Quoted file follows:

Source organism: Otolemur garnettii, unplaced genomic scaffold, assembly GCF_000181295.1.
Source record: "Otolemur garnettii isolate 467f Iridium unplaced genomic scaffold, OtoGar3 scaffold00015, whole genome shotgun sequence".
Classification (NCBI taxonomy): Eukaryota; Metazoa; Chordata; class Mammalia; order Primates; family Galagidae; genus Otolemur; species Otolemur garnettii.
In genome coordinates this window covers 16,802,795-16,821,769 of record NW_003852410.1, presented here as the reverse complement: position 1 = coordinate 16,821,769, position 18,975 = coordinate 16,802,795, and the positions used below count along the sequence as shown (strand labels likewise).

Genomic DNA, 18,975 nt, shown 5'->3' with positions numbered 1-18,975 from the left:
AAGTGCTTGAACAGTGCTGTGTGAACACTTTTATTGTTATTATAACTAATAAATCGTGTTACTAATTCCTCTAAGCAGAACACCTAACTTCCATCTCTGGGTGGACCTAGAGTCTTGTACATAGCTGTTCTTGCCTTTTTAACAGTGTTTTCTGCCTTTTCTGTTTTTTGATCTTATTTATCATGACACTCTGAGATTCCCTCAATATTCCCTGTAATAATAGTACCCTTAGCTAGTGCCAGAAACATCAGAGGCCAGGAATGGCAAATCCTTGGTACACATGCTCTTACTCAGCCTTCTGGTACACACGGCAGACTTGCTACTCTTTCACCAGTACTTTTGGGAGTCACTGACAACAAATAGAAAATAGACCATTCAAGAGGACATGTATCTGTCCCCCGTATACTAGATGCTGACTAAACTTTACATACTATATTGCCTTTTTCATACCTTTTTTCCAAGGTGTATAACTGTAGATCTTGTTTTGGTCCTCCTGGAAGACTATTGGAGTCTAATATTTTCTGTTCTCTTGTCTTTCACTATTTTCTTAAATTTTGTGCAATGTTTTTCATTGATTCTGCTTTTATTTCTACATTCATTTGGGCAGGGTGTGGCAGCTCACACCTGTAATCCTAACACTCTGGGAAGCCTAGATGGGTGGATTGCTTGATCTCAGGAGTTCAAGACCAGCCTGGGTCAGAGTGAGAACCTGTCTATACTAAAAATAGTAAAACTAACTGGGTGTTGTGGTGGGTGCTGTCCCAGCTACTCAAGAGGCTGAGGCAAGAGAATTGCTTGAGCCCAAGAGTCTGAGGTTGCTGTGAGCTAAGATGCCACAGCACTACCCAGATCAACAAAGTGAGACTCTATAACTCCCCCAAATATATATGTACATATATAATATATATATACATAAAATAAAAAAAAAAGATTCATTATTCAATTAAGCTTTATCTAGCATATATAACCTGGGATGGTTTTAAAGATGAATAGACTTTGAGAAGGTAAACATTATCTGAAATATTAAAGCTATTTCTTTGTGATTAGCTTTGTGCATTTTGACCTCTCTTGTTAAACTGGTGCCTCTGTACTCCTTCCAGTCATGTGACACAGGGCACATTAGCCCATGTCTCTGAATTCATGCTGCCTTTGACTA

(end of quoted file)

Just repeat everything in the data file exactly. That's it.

Source organism: Otolemur garnettii, unplaced genomic scaffold, assembly GCF_000181295.1.
Source record: "Otolemur garnettii isolate 467f Iridium unplaced genomic scaffold, OtoGar3 scaffold00015, whole genome shotgun sequence".
Classification (NCBI taxonomy): Eukaryota; Metazoa; Chordata; class Mammalia; order Primates; family Galagidae; genus Otolemur; species Otolemur garnettii.
In genome coordinates this window covers 16,802,795-16,821,769 of record NW_003852410.1, presented here as the reverse complement: position 1 = coordinate 16,821,769, position 18,975 = coordinate 16,802,795, and the positions used below count along the sequence as shown (strand labels likewise).

Genomic DNA, 18,975 nt, shown 5'->3' with positions numbered 1-18,975 from the left:
AAGTGCTTGAACAGTGCTGTGTGAACACTTTTATTGTTATTATAACTAATAAATCGTGTTACTAATTCCTCTAAGCAGAACACCTAACTTCCATCTCTGGGTGGACCTAGAGTCTTGTACATAGCTGTTCTTGCCTTTTTAACAGTGTTTTCTGCCTTTTCTGTTTTTTGATCTTATTTATCATGACACTCTGAGATTCCCTCAATATTCCCTGTAATAATAGTACCCTTAGCTAGTGCCAGAAACATCAGAGGCCAGGAATGGCAAATCCTTGGTACACATGCTCTTACTCAGCCTTCTGGTACACACGGCAGACTTGCTACTCTTTCACCAGTACTTTTGGGAGTCACTGACAACAAATAGAAAATAGACCATTCAAGAGGACATGTATCTGTCCCCCGTATACTAGATGCTGACTAAACTTTACATACTATATTGCCTTTTTCATACCTTTTTTCCAAGGTGTATAACTGTAGATCTTGTTTTGGTCCTCCTGGAAGACTATTGGAGTCTAATATTTTCTGTTCTCTTGTCTTTCACTATTTTCTTAAATTTTGTGCAATGTTTTTCATTGATTCTGCTTTTATTTCTACATTCATTTGGGCAGGGTGTGGCAGCTCACACCTGTAATCCTAACACTCTGGGAAGCCTAGATGGGTGGATTGCTTGATCTCAGGAGTTCAAGACCAGCCTGGGTCAGAGTGAGAACCTGTCTATACTAAAAATAGTAAAACTAACTGGGTGTTGTGGTGGGTGCTGTCCCAGCTACTCAAGAGGCTGAGGCAAGAGAATTGCTTGAGCCCAAGAGTCTGAGGTTGCTGTGAGCTAAGATGCCACAGCACTACCCAGATCAACAAAGTGAGACTCTATAACTCCCCCAAATATATATGTACATATATAATATATATATACATAAAATAAAAAAAAAAGATTCATTATTCAATTAAGCTTTATCTAGCATATATAACCTGGGATGGTTTTAAAGATGAATAGACTTTGAGAAGGTAAACATTATCTGAAATATTAAAGCTATTTCTTTGTGATTAGCTTTGTGCATTTTGACCTCTCTTGTTAAACTGGTGCCTCTGTACTCCTTCCAGTCATGTGACACAGGGCACATTAGCCCATGTCTCTGAATTCATGCTGCCTTTGACTA